The basement classroom where the first class took place
The basement classroom where the first class took place. Photo by americanjewisharchives.org
Text size

On October 4, 1875, the first class of the Hebrew Union College, the first Reform rabbinical school – and the first successful rabbinical seminary of any denomination -- convened in the United States, in Cincinnati, Ohio.

The founder of the college was Isaac Mayer Wise (1819-1900), the German-born rabbi who arrived in the United States in 1846. In 1850, Wise got into a fistfight – on Rosh Hashanah, no less – with the president of the Albany, New York, synagogue where he was then presiding. Four years later, he took up a position at a Cincinnati synaogogue. Cincinnati had been the first city founded in the United States following the American Revolution, and at the time, it was the biggest city, with the largest Jewish population, west of the Allegheny Mountains.

Using the city as his base, Wise began creating the institutions -- a prayerbook, a weekly newspaper, a rabbinical assembly -- that were to constitute the foundations of American Reform Judaism. Most significantly, these institutions also included the umbrella organization of Reform synagogues, the Union of American Hebrew Congregations, which Wise founded in 1873 with 28 member congregations.

With a rabbinical conference and a union of congregations, it was obvious that the Reform movement now required a training college. Henry Adler, a Cincinnati Jew, helped the cause by offering Wise a challenge grant of $10,000 if he could raise the same amount on his own for the college.

The “campus” of the college on that October 1875 day was a single room in the basement of Cincinnati’s Mound Street Temple (the home of Congregation Bene Israel). According to most sources, there were 14 students present. The youngest was 11 years old, which considering that the other students were of high school age (David Philipson, for example, was 13), was not completely bizarre. What is surprising is that she was a girl, named Julia Ettlinger. She wasn’t intended to become a rabbi – it would be another century before even the Reform movement began ordaining women – but according to scholar Gary Zola, quoting another, unnamed researcher, for reasons of institutional dignity, “the Hebrew Union College had to be drummed up” in the size of its student body.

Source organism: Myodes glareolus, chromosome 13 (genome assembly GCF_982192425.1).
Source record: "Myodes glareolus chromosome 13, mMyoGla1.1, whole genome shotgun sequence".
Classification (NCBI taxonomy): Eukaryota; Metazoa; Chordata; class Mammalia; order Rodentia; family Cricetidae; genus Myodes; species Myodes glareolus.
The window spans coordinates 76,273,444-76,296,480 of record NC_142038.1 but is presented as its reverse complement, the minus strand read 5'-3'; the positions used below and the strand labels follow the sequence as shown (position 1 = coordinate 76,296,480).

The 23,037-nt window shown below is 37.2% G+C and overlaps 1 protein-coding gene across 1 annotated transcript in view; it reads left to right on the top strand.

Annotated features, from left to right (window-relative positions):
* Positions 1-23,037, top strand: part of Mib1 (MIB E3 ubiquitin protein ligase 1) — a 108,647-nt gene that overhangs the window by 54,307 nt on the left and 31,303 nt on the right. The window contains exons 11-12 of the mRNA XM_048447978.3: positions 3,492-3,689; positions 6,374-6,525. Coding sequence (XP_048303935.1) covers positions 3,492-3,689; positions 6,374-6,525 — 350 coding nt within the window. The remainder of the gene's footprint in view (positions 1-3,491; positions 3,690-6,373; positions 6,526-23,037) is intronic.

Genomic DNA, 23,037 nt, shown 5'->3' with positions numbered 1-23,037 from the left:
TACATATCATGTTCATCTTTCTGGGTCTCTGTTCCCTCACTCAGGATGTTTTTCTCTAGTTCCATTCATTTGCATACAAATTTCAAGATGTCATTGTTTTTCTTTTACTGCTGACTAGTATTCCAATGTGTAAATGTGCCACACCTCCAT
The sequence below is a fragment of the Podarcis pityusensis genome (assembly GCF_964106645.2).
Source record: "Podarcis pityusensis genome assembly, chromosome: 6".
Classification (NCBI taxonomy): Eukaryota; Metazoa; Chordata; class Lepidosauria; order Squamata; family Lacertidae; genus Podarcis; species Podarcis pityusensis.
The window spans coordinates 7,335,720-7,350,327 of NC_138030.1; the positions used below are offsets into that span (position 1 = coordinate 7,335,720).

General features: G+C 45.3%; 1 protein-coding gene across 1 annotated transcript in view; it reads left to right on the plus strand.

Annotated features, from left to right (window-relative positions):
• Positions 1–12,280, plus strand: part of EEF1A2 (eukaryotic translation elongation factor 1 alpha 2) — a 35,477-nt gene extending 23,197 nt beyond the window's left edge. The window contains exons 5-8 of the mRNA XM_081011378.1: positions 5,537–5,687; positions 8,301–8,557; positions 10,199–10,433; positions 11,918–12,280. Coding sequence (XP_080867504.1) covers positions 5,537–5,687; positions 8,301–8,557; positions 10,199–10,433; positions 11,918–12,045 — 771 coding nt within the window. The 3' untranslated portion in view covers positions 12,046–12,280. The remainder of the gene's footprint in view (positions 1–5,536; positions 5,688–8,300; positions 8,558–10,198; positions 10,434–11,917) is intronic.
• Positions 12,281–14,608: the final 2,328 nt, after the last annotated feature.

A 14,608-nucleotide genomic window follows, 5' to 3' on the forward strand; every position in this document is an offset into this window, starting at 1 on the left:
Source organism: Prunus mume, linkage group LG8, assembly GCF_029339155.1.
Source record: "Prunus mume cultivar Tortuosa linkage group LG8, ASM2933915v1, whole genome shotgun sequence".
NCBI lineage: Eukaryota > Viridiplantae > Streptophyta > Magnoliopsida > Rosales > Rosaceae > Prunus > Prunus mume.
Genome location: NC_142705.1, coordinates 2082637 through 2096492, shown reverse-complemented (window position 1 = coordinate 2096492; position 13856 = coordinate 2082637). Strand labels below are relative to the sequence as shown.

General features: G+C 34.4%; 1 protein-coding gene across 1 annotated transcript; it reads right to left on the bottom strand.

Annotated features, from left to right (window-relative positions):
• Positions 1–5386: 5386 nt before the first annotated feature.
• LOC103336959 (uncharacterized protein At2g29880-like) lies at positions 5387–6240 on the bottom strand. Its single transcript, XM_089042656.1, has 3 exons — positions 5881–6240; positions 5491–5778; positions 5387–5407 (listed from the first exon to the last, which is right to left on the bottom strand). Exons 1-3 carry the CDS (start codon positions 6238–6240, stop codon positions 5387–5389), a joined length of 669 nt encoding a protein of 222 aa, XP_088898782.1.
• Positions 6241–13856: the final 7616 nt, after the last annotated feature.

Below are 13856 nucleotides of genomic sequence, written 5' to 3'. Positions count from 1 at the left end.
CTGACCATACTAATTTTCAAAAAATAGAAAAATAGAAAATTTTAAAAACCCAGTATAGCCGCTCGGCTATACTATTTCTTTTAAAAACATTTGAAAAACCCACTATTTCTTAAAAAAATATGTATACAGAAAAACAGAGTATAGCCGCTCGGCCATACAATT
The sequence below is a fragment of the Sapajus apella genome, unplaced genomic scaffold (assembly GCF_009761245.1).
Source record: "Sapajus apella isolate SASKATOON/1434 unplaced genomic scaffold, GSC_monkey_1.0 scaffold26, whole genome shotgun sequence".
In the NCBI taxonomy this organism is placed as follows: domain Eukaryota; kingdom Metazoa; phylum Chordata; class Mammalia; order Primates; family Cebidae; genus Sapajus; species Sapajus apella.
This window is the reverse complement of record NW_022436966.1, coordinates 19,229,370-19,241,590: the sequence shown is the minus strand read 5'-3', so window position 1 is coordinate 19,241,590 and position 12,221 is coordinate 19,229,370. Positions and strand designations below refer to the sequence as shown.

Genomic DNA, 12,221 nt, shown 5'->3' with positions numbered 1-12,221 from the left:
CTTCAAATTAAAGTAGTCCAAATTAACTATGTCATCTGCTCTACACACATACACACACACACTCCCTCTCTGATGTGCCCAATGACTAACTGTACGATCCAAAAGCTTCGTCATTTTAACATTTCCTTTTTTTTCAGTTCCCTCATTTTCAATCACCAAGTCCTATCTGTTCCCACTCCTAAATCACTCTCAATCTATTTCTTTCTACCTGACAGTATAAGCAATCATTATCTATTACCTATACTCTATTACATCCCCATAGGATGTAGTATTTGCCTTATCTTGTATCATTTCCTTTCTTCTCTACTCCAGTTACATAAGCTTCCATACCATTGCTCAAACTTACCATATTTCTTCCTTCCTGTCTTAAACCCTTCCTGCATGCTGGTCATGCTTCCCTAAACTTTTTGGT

That first class had three teachers – Wise, Rabbi Max Lilienthal and Solomon Eppinger, who, according to David Philipson, who later became a leading rabbi in the Cincinnati community, was the grandfather of Julia Ettlinger. According to Philipson, the boys resented the presence of girls in their class (there was a second one, a niece of Isaac Mayer Wise), and so one day, “one of their number hid the books of Julia Ettlinger… When the matter came to attention of Mr. Eppinger,” wrote Philipson in a reminiscence seven decades later, “he flew into a rage. He reported the matter to Dr. Wise, who threatened to dismiss the class unless the books were returned. The culprit, thoroughly frightened, managed to get the books to Julia without betraying his identity, and the matter became a closed incident.”

Six years later, in 1881, the school moved into its own quarters, a mansion on West Sixth Street, in downtown Cincinnati. By 1912, a new, 18-acre campus was inaugurated in the suburb of Clifton, near the University of Cincinnati.

Initially, the program at the college took eight years to complete. Entering as teenagers, the students would spend their mornings at their secular schools – four years in high school and four at the college level. Their HUC classes took place in the afternoons over that same eight-year period. Eventually, a ninth year was added, whose entirety was devoted to final studies and preparations for rabbinical ordination.

The graduation, in 1883, of the first class of HUC has gone down in the annals of American Jewish history for the celebratory banquet that accompanied the event. The menu for that legendary “Treyfa Banquet” included not only a mixture of dairy and meat dishes, but also shellfish (littleneck clams, according to scholar Lance R. Sussman) – sending a message about the relationship of Reform to Jewish tradition, and, some say, leading indirectly to the opening of a Conservative seminary.